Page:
- At current market prices, the deal values Chrysler at nearly $58 a share, up from Wednesday's closing price of 48-11/16.
- If Daimler shareholders approve a special dividend, as expected, the ratio would rise to 0.62 Daimler share for every Chrysler share. That would leave Chrysler shareholders with 43 percent of the combined company.
- The companies expect to realize cost savings of $1.4 billion in the first year after the merger and $3 billion in savings over the next several years.
- Executives said no layoffs or plant closings are planned.
- The company will have headquarters in Germany and Michigan but it will be incorporated in Germany and have a traditional German structure with separate supervisory and management boards.
- The combined company would have $92 billion in market value and an estimated $130 billion in annual revenue, still below Chrysler's two U.S. rivals, Ford Motor Co. and General Motors Corp., and just behind Japan's Toyota Motor Corp. and Germany's Volkswagen AG as the fifth-largest automaker in the world.
On Thursday Chrysler shares [C] were up 4-11/16 to 53-1/2, while Daimler-Benz' American Depositary Receipts [DAI] which have climbed 49 percent in Wall Street trading this year, slipped 2-3/16 to 106-3/8.
(Click here for a five-year chart of Chrysler shares)
(Click here for a five-year chart of Daimler-Benz shares)
Europe a beachhead, and merger-hungry
Chrysler, based in the Detroit suburb of Auburn Hills, Mich., had for years been trying to expand its presence in Europe. Daimler, of Stuttgart, Germany, also has been looking to increase its share of the lucrative U.S. market and expand its lineup of vehicles to more moderately priced offerings.
Chrysler's Eaton said the two brands -- Mercedes and Chrysler -- would remain distinct after the merger.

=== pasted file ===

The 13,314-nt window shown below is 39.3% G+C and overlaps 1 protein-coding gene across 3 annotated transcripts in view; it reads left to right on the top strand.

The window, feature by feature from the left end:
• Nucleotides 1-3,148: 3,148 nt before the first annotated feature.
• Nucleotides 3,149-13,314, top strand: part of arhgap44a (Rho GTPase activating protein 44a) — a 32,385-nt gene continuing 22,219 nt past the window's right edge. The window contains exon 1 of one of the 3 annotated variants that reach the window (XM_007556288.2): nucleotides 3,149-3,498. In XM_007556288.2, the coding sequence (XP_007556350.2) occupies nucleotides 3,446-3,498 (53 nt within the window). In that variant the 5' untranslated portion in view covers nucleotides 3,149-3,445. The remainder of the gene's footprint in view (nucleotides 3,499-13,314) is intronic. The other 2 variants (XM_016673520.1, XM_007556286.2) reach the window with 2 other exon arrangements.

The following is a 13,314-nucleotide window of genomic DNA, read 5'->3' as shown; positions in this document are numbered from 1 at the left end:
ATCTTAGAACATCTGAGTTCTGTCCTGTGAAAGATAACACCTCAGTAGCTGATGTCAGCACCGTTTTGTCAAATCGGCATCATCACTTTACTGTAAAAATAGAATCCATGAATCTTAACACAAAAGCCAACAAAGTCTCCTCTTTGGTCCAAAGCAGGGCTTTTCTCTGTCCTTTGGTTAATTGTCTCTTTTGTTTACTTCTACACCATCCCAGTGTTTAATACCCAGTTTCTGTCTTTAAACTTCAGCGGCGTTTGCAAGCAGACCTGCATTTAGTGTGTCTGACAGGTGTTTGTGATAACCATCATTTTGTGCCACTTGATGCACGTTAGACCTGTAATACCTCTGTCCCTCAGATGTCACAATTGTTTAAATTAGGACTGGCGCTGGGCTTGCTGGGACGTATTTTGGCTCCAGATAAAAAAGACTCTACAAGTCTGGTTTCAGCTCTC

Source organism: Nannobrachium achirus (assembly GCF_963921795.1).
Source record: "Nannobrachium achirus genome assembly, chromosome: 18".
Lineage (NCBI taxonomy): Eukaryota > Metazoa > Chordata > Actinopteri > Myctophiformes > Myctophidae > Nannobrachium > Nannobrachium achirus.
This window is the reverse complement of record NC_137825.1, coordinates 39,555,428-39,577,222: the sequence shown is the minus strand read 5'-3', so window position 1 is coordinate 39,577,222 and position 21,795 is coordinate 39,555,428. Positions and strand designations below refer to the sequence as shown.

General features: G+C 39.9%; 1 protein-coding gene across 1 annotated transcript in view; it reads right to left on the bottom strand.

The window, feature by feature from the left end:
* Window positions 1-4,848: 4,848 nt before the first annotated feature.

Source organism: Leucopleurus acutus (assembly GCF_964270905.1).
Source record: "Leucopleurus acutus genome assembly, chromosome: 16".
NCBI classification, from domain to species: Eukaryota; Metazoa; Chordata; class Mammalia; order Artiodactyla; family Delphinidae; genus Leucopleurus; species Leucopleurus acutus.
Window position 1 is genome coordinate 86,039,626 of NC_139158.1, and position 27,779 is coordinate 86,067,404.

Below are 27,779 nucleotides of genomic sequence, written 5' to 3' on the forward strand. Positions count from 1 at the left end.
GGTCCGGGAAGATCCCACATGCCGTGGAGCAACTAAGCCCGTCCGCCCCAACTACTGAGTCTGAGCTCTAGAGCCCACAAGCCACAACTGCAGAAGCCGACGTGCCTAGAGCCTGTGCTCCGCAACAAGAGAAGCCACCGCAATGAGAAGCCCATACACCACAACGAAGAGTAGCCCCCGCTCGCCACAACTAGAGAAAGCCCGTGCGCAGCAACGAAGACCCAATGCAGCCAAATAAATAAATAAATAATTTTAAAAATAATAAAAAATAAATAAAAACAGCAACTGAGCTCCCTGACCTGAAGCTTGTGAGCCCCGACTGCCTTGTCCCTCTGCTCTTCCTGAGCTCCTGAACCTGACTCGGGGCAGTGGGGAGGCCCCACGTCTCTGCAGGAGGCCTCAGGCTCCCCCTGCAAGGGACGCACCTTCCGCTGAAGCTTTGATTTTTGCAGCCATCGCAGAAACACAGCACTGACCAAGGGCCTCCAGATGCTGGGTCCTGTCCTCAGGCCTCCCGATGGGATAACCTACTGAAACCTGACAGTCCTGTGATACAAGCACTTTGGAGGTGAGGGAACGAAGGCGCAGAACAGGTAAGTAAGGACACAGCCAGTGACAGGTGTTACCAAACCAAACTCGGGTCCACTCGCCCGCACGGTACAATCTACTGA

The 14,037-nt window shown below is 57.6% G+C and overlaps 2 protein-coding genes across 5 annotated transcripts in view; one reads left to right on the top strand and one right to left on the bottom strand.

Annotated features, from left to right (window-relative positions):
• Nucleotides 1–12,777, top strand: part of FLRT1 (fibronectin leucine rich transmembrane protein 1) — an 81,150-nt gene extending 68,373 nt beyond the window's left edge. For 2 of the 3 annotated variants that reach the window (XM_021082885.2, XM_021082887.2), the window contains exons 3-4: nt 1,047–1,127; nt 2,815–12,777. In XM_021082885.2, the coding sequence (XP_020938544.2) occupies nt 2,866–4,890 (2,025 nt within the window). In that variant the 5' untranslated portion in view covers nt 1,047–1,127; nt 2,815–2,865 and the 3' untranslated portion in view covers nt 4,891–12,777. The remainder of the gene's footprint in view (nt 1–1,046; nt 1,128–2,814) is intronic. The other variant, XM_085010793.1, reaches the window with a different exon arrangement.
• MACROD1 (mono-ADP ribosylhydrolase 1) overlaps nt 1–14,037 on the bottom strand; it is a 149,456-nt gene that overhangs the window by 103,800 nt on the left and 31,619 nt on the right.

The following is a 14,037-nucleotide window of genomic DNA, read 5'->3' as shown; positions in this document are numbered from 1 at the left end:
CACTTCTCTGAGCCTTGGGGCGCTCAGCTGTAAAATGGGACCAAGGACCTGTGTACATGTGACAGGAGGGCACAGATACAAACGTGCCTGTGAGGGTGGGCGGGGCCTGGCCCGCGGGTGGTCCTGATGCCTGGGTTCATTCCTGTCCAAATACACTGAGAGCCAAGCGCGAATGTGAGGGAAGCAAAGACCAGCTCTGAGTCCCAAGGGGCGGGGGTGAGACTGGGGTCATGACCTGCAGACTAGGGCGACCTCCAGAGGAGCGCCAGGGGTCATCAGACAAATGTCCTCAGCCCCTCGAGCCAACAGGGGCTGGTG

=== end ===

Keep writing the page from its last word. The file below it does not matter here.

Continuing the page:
"We believe very strongly that a brand is the most important thing a company owns and I can assure you we will do nothing but improve those brands, and year, they will clearly be separate brands forever."
Chrysler sells cars and trucks through its Plymouth, Chrysler, Dodge and Jeep brands. However, the bulk of the company's sales come from minivans, trucks and so-called sport utility vehicles. Mercedes' lineup consists mostly of cars, but the company recently started building sport utility vehicles in Alabama.
Homecoming for Chrysler
Chrysler all but abandoned Europe in the late 1970s when financial woes forced it to retreat. Struggling to meet payroll and losses piling up, Chrysler persuaded the Carter administration to provide $1.5 billion in federal loan guarantees.
Chrysler was no neophyte to merger talk. In 1990, when again floundering, then-chairman Lee Iacocca tried to strike a deal with Italian carmaker Fiat, but Fiat executives backed away after reviewing Chrysler's books.
Forced to go it alone, Chrysler spent billions of dollars to upgrade its minivans and Jeep vehicles, which it acquired when it bought American Motors Corp. in 1987 from France's state-owned Renault for $1.1 billion in cash and stock. That move proved to be a stroke of genius as American car buyers' tastes shifted away from passenger cars and more toward sport/utility vehicles.
By the mid-1990s, Chrysler was the most profitable car company in the world.
Kirk Kerkorian eyes Chrysler
In 1990, Chrysler's new fame grabbed the attention of billionaire investor Kirk Kerkorian - who four years later mounted a $23 billion hostile bid of his own for the auto maker.
That bid fell apart after Kerkorian ran into trouble with the financing.
Kerkorian's Tracinda Corp., today Chrysler's largest shareholder with about 13.8 percent of the company, said in a statement on Thursday it is behind the DaimlerChrysler deal.
"As Chrysler's largest shareholder, Tracinda supports Chrysler's bold initiative to build on its strong domestic position and stay ahead of the curve in an industry poised for global consolidation," Tracinda said. "We believe the combination of Chrysler and Daimler-Benz can create substantial shareholder value."